Recently, I attended an ACHE event to mingle with the healthcare community in the low country of Charleston. I met wonderful people doing great things to better healthcare experiences for patients. There was one conversation that was a particularly clarifying moment for me.
I met an administrator at the VA Medical Center. We talked about what Veterans need. I mentioned that in my observation, their wait times are tremendous and they can be at a facility all day. She stopped me in my tracks. She told me that they are not necessarily there all day because of their appointment; they are there because they want to be there! Veterans feel a sisterhood and brotherhood with those that served in the crucible of combat. It is like going home to family. If you listen in on discussions within the waiting areas, you will hear comparisons of experiences and war stories. Where else are these individuals able to connect so well to such a captivating audience? Now this is a "healing environment" if I ever heard of one!
She went on to explain that the coffee shop was once in the middle of the hospital with little visibility. It was moved to the front lobby in response to the need for a place to accommodate the comaraderie between their patients. The shop gives a spot for a "sit down" and a sharing platform over a cup of joe.
I have a renewed respect for our VA Hospitals. They know what their patients need and they are providing it. I sincerely appreciate the "aha moment" and the sharing of information. I strongly suspect that this clarifying instance will transfer into other areas for me as I design. Thank you for this realization.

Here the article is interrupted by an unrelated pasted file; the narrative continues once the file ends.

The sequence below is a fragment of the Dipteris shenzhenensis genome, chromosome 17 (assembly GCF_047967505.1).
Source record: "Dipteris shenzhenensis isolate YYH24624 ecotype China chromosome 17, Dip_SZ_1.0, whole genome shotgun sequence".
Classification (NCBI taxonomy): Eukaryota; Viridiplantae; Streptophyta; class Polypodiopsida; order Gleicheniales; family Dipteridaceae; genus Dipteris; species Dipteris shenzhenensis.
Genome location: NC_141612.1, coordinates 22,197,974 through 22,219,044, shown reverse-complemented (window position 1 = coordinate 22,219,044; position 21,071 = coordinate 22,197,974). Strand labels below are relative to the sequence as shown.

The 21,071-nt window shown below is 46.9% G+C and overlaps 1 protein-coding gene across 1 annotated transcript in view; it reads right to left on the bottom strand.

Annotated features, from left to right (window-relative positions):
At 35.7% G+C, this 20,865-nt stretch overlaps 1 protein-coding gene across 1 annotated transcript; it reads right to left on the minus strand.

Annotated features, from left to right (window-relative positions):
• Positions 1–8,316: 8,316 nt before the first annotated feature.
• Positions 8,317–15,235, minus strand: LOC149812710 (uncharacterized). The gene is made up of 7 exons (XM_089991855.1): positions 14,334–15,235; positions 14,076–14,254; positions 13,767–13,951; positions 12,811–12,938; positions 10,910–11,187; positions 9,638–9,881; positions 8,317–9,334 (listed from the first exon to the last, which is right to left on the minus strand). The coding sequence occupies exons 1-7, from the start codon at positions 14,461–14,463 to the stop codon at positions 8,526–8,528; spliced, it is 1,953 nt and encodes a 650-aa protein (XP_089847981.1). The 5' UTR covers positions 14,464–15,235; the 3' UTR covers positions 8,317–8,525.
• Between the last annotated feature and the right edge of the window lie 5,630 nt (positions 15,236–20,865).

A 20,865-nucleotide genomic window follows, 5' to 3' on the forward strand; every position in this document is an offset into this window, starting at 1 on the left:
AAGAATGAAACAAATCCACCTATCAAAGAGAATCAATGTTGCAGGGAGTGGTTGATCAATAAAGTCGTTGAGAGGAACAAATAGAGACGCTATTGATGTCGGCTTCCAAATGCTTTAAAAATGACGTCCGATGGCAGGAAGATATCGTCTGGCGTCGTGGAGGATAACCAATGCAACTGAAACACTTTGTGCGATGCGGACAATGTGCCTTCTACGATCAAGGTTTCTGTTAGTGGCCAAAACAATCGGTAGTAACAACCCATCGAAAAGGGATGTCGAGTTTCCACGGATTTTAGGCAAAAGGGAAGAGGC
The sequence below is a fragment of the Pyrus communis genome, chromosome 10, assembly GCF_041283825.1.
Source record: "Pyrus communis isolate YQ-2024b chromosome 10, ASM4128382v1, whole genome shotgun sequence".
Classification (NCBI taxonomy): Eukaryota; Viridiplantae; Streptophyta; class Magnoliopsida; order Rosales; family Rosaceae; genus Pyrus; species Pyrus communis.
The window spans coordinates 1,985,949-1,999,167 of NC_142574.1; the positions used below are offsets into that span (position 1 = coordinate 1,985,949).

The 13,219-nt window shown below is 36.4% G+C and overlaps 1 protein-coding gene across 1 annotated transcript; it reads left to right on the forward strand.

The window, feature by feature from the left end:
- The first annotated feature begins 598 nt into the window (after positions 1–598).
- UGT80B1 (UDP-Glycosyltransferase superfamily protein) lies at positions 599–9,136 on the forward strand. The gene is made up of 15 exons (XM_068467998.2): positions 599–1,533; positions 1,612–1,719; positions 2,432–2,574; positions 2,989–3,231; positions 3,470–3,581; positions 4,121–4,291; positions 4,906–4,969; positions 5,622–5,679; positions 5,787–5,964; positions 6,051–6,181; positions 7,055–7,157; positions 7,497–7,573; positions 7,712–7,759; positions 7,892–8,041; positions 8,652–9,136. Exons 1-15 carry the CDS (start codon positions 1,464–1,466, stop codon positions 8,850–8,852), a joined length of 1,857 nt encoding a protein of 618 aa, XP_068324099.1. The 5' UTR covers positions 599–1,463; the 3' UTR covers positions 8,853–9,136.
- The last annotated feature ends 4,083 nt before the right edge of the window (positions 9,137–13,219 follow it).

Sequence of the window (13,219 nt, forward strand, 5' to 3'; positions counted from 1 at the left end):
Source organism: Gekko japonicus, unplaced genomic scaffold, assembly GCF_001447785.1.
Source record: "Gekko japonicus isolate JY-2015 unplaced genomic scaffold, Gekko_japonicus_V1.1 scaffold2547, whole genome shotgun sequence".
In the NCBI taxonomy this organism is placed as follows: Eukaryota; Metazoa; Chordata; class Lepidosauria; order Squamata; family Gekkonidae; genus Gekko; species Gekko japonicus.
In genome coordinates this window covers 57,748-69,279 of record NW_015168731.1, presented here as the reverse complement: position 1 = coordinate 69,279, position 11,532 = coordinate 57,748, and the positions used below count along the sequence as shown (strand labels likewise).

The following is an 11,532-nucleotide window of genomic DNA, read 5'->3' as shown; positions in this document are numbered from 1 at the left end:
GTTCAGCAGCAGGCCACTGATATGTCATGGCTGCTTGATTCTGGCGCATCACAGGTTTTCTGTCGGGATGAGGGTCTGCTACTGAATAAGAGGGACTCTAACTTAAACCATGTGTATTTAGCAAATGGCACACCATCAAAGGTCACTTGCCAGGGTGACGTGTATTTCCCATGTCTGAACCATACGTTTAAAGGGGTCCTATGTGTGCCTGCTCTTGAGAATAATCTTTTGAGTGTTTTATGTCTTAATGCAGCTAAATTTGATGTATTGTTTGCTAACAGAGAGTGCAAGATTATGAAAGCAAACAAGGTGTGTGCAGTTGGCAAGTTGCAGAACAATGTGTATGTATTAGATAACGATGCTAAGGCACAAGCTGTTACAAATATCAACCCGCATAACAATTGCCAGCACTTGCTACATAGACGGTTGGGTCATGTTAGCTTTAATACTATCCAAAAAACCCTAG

At a recent conference we talked extensively about mentoring young professionals to bring them up through the ranks. Since then, I've had conversations with other senior professionals about snagging even earlier "groupies". I am interested in giving back and shamelessly soliciting to college students to choose a path as a healthcare interior designer.
So I went to Auburn University and gave a class on "Patient Room Design" to interior architectural undergrad students. It was the Monday morning after Spring Break week at 8 am. They were awake and attentive and asked many questions. Their next project would be the design of a head wall in a patient room - a life-size mock-up! I wish I could have seen the results of that exercise. I believe that minus the distractions of years of being told, "not you can't do that", the designs were probably fresh, creative, and exciting.
Once we have been designing for so many years or decades, our box sometimes gets quite small. It takes a new viewpoint from a fresh perspective to throw away the box and look at the solution in a whole new slant. I can get behind that idea. It has proven it's worth many times in my career.
According to CIDA, the course requirements for a degree in interior design do not allow for a specialty focus until the graduate program. At that level, I would like to see the focus on healthcare be more widespread. I am willing to help. It started at Auburn to plant a seed with undergrads and I'm hoping it could lead to genuine interest for a few brave souls. . . . . AND . . . . I would be remiss if I didn't wish Auburn good luck on their FINAL FOUR play-offs!